Report on 2015-16 Brandeis Arts Council Awards

Four Studio Intensive Workshops
$12,000 awarded

For the second year, the Council supported the department of Fine Arts series of intensive workshops for studio artists from advanced beginner undergraduates to post-baccalaureate students. The department brought back the most popular workshops from 2014-15: drawing marathon, immersive landscape painting and the bronze pour, and introduced “Head Examined,” a painting workshop. These weekends devoted exclusively to art enabled students to generate a large amount of work, push past failures, and achieve fluency and confidence. And they developed a strong community that included their faculty mentors and carried over into the classroom.


Above: KRS-One meets students, photo by Jarret Bencks

Art | Race | Activism Series
$10,200 awarded

ART | RACE | ACTIVISM continues Brandeis' 2014–15 initiative: ART | BLACKNESS | DIASPORA, which brought artists Mark Bradford, Melvin Edwards, Lara Baladi and art historian Christina Knight to our campus. 

Both series – spearheaded by Gannit Ankori (FA) in partnership with the Rose Art Museum and the department of African and Afro-American Studies  reaffirm the foundational social justice mission of Brandeis University; challenge racial biases that have excluded innovative artists of color from the art-historical and cultural canons; and advance our commitment to exhibit, teach and research the diverse histories and cultures of Africa and the African Diaspora.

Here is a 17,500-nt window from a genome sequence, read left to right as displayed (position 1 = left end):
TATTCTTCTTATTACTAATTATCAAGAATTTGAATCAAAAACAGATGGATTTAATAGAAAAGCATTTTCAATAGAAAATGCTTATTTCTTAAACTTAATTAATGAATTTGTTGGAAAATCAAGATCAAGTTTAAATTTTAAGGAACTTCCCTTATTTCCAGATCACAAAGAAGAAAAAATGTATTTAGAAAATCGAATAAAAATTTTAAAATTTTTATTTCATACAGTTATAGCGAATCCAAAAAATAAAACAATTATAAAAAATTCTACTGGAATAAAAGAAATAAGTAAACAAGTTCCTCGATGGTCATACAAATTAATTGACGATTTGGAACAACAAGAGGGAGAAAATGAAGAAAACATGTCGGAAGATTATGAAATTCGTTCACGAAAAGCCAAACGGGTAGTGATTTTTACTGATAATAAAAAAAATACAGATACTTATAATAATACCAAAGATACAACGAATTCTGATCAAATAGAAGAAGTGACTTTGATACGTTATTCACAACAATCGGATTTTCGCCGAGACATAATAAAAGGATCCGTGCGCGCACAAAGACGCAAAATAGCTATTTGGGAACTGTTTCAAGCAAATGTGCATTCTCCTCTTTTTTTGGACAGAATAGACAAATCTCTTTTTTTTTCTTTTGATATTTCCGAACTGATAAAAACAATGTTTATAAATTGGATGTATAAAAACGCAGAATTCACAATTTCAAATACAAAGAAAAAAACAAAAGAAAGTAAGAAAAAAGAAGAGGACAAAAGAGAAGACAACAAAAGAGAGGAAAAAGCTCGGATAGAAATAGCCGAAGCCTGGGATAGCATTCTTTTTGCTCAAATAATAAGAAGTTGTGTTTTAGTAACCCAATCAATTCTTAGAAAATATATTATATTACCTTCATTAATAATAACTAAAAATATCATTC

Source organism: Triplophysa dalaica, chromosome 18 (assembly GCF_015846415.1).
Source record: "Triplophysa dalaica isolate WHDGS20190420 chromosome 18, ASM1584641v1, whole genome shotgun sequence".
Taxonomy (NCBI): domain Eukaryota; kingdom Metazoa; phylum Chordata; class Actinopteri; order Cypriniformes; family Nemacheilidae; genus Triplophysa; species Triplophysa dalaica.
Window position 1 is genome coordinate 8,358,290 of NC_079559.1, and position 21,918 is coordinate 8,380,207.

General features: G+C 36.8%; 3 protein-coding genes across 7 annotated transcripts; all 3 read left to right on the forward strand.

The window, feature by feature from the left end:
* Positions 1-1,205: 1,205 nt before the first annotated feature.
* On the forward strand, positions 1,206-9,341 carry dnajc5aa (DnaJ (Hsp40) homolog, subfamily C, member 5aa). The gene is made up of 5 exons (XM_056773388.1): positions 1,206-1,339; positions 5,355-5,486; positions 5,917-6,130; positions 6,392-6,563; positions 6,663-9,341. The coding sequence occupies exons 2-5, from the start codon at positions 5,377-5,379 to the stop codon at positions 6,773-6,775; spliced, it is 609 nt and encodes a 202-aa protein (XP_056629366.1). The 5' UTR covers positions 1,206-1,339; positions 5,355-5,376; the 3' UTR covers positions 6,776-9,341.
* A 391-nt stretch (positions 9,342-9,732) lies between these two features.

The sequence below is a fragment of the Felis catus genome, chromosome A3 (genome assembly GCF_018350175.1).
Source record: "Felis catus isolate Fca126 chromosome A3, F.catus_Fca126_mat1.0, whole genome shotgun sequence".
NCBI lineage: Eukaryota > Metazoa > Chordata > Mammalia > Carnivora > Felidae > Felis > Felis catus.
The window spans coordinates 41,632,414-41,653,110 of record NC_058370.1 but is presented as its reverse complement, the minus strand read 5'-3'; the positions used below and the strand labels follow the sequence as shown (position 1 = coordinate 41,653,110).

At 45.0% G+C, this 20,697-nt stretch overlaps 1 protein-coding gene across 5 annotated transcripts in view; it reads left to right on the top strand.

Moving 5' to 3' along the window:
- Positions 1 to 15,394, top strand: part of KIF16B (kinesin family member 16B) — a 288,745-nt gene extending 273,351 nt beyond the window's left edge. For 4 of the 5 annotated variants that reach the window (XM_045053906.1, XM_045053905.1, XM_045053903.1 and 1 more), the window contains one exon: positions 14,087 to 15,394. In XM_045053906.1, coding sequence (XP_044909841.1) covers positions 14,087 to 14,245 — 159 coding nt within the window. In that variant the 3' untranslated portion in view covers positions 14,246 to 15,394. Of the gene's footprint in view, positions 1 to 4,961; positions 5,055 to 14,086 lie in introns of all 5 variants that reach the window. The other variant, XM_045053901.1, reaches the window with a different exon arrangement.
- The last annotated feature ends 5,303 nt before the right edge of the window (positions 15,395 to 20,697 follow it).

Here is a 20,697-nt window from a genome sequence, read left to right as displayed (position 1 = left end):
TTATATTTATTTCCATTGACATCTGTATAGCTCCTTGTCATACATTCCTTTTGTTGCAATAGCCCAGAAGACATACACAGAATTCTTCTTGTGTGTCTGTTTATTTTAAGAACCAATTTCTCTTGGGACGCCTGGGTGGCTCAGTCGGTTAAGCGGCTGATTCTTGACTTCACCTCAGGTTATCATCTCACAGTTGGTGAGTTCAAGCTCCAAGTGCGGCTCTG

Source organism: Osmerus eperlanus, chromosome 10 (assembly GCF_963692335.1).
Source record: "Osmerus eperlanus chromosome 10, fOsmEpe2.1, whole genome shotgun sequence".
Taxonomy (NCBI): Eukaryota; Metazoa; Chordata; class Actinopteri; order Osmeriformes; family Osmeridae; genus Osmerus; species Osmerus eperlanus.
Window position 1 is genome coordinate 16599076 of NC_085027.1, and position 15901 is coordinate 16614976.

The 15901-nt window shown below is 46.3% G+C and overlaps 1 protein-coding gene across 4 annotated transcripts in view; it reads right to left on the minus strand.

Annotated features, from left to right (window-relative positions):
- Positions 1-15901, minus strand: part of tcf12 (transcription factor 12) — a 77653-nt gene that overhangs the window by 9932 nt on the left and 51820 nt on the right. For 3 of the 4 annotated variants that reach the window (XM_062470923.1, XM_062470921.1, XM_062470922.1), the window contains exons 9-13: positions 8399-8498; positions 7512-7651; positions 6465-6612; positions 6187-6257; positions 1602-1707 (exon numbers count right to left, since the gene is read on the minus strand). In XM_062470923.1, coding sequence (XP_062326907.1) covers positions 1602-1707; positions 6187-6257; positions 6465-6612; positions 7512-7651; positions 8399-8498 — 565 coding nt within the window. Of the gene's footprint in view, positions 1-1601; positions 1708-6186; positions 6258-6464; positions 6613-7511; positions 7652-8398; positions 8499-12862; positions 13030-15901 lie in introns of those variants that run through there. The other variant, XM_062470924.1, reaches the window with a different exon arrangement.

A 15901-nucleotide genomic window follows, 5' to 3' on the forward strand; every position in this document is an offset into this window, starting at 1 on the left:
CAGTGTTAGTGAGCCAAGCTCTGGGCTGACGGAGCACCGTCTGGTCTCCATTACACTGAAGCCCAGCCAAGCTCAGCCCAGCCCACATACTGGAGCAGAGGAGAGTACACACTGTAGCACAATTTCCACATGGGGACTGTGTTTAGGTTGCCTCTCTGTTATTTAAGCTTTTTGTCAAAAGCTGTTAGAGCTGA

With the Brandeis Arts Council funding in place, the series was able to secure additional funds and partnership from the Mandel Center for the Humanities, the Ethics Center, and the Schusterman Center for Israel Studies; the departments of African and Afro-American Studies, Women Gender and Sexuality Studies, Latin American and Latino Studies; the Creativity and Social Transformation minor, and the Rose Art Museum. The Mellon Foundation also supported the series.

Fall semester

  • Nevet Yitzhak (Israel) | Artist talk
  • Professor Salah Hassan (Cornell University) | “Contemporary African Art as a Paradox: Is ‘Afropolitan’ the Answer?”
  • Professor Tavia Nyong'o (NYU) | “The Fugitive Present: Sweet Sweetback and The Mythic Being”
  • Yoshua Okón (Mexico) | Artist talk
  • KRS-One  | Performative artist talk by the hip-hop master 

Spring semester

  • Camille A. Brown | Artist talk and dance workshop
  • James Montford '74 | Artist talk
  • Theaster Gates | Richman Distinguished Fellow in Public Life lecture: “A Cursory Sermon on Art and the City”